Define a Sales Plan Budget
By creating a sales plan budget and by taking account expected costs, you can then measure anticipated return on your investment. It’s also a good practice to clearly define your fixed and variable costs to have a better idea for future planning.
Some budget items in your sales plan can be:
- salaries for the sales team
- tools and software
- travel expenses
- trade show tickets
- purchase of mailing lists
- office equipment
Describe a Target Customer
Depending on the research your marketing and sales teams did, you can document desired and targeted customers. Find relevant data about your existing customers and based on that you can go on to create your target buyer persona and ideal customer profile.
Target buyer persona – a description and a semi-fictional representation of your ideal customer, taking in the consideration behavioral information and demographics.
Ideal customer profile – the type of business you are targeting in your sales process.
You can come by the data needed by observing the behavior of your current and most loyal customers, reading reviews of your products or services, doing research of your customers, and so on.
Tools and Software You Will Need
Sales teams need software and tools to function effectively. Include in your plan the types of tools needed, delegate roles for admins, and create an action plan for utilizing software solutions.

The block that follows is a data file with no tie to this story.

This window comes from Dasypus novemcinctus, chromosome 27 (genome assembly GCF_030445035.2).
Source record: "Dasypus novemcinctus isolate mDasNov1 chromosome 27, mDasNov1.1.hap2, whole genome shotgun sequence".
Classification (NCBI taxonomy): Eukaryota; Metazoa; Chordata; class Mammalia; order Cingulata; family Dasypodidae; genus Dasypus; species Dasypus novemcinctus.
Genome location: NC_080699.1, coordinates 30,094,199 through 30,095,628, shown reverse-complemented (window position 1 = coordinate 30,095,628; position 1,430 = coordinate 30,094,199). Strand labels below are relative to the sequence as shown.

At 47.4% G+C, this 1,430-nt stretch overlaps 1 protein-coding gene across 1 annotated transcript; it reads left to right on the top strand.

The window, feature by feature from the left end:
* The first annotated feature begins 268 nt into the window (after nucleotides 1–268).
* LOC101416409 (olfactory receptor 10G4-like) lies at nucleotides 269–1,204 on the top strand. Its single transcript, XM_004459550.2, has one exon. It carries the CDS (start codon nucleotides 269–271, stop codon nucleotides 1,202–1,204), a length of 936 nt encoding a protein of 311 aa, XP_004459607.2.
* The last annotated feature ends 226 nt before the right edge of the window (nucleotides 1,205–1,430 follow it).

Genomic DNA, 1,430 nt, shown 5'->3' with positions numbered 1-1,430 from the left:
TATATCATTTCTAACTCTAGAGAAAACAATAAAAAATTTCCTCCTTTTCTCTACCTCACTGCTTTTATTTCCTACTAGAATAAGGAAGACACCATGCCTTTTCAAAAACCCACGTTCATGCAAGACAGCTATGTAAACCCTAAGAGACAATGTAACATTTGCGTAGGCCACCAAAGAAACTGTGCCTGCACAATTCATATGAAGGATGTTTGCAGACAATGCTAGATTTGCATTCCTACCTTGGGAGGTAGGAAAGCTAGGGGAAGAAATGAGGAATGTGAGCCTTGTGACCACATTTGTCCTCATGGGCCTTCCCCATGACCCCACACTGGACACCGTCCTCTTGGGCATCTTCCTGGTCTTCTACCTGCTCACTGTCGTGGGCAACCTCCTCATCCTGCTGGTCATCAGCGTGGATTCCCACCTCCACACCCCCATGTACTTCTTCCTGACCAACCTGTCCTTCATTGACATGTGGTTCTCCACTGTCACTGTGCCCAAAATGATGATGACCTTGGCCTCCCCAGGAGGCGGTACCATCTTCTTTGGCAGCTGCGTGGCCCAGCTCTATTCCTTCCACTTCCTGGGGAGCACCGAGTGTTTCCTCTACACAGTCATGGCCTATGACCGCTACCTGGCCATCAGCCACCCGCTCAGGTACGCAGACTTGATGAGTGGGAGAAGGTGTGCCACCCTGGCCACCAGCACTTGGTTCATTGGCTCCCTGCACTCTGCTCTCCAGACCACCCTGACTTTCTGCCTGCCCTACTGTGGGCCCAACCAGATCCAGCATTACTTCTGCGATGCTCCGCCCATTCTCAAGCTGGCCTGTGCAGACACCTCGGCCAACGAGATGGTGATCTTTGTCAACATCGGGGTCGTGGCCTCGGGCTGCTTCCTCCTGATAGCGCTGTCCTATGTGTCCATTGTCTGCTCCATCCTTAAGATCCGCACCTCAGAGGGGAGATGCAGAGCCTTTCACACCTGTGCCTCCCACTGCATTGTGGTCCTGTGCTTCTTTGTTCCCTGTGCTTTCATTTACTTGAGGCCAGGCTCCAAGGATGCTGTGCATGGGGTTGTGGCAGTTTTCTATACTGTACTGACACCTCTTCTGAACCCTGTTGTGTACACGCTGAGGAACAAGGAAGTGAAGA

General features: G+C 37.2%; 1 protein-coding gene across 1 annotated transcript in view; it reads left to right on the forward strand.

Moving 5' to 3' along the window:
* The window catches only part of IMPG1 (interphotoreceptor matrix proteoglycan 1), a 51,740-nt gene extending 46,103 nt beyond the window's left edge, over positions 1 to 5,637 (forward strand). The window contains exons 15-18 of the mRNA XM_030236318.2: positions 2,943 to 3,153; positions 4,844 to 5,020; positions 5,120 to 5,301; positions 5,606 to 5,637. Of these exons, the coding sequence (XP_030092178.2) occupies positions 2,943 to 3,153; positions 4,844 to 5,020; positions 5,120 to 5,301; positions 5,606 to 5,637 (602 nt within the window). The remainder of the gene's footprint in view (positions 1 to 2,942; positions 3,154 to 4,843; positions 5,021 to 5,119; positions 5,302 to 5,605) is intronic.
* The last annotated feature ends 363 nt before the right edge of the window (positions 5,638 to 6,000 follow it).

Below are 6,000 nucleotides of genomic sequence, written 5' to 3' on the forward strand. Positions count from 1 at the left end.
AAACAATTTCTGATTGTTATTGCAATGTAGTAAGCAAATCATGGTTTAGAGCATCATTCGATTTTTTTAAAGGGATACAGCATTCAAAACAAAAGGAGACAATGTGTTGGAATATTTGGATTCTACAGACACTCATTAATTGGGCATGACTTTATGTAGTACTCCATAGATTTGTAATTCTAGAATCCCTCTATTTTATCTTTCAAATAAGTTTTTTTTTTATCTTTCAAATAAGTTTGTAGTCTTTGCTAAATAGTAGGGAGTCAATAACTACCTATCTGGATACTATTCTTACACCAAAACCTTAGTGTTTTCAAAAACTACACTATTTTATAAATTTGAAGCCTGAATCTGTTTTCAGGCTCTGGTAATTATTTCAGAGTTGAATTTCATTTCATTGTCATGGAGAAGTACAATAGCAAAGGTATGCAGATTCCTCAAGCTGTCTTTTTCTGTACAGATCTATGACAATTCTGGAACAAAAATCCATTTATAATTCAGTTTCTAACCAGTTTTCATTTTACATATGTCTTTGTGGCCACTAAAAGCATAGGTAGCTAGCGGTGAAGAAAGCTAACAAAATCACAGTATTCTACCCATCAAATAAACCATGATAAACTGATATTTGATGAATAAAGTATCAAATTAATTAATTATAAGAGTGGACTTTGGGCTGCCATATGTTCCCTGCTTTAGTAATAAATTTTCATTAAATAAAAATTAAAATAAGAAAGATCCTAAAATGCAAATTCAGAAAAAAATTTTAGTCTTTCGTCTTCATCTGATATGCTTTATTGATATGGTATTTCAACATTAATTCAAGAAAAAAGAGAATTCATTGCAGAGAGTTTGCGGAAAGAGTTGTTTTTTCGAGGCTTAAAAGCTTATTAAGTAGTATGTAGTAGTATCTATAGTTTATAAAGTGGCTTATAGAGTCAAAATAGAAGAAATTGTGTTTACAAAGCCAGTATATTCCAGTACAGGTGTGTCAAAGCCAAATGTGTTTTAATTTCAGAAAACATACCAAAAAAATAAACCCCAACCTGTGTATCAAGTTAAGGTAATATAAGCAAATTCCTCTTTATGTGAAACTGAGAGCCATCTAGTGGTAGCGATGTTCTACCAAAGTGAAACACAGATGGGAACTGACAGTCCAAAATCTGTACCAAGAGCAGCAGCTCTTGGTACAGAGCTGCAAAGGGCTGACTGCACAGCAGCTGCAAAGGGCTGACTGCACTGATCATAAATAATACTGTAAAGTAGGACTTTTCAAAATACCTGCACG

Tools and software you can consider when planning your sales process are:
- CRM software, like Pipedrive, Hubspot or Salesforce
- Communication tools, like Slack and Skype
- Sales email automation tools, like Autoklose
- Project management tools, like NTask
- Time tracking tools, like Clockify or Time Doctor
- Email prospecting tools, like Autoklose DataUnlimited, or Hunter
Review and Refine
The best sales plans are agile documents that can be altered on the go should the necessity arise. Schedule regular meetings, track progress and tweak your plan according to the results. Have your team provide periodic updates and data, so that you can be aware of possible bottlenecks or obstacles.
Treat your sales plan as a living thing that should be able to adapt to the changes in its surroundings. That way you can make adjustments to your plan and optimize it to reach desired goals as soon as possible.
A sales plan is an essential tool for businesses of all sizes. Regardless whether your sales team consists of just one salesperson or it’s a team of a couple of dozen salespeople, its importance stays the same. It should provide guidance about how your team should choose, approach and communicate with prospects, set deadlines and goals in which they will operate, and include financial compensations and incentives to your team.